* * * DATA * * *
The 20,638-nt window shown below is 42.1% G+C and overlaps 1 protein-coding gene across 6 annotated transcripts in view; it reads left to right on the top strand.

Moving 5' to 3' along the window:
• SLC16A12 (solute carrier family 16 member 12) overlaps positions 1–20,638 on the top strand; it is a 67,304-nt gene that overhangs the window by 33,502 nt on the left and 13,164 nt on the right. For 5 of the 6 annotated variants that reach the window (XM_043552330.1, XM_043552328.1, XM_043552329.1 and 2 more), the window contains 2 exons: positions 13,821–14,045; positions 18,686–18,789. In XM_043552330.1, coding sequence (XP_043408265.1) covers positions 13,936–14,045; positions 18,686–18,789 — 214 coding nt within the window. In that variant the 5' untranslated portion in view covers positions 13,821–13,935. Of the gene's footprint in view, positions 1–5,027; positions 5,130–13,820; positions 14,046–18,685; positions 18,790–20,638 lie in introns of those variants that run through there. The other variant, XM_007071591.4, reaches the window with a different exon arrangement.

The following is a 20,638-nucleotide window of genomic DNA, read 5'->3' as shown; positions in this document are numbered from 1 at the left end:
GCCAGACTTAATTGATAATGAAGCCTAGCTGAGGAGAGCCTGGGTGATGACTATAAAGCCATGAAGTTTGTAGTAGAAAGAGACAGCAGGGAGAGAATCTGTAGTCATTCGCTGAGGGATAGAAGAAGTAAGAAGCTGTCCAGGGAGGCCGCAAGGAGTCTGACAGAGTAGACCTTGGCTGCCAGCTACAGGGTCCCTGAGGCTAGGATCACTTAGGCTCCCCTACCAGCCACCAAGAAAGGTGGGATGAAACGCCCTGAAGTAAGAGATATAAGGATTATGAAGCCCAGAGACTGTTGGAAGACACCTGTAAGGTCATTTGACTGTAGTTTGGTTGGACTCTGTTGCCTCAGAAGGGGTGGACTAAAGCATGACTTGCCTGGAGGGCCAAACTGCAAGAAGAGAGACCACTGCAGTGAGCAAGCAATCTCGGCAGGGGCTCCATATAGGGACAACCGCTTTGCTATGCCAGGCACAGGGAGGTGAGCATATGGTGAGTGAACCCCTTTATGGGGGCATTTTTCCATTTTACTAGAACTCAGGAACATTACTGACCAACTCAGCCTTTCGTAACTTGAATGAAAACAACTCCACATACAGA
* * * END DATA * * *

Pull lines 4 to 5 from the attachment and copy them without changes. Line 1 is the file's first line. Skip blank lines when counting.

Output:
The following is a 20,638-nucleotide window of genomic DNA, read 5'->3' as shown; positions in this document are numbered from 1 at the left end:
GCCAGACTTAATTGATAATGAAGCCTAGCTGAGGAGAGCCTGGGTGATGACTATAAAGCCATGAAGTTTGTAGTAGAAAGAGACAGCAGGGAGAGAATCTGTAGTCATTCGCTGAGGGATAGAAGAAGTAAGAAGCTGTCCAGGGAGGCCGCAAGGAGTCTGACAGAGTAGACCTTGGCTGCCAGCTACAGGGTCCCTGAGGCTAGGATCACTTAGGCTCCCCTACCAGCCACCAAGAAAGGTGGGATGAAACGCCCTGAAGTAAGAGATATAAGGATTATGAAGCCCAGAGACTGTTGGAAGACACCTGTAAGGTCATTTGACTGTAGTTTGGTTGGACTCTGTTGCCTCAGAAGGGGTGGACTAAAGCATGACTTGCCTGGAGGGCCAAACTGCAAGAAGAGAGACCACTGCAGTGAGCAAGCAATCTCGGCAGGGGCTCCATATAGGGACAACCGCTTTGCTATGCCAGGCACAGGGAGGTGAGCATATGGTGAGTGAACCCCTTTATGGGGGCATTTTTCCATTTTACTAGAACTCAGGAACATTACTGACCAACTCAGCCTTTCGTAACTTGAATGAAAACAACTCCACATACAGA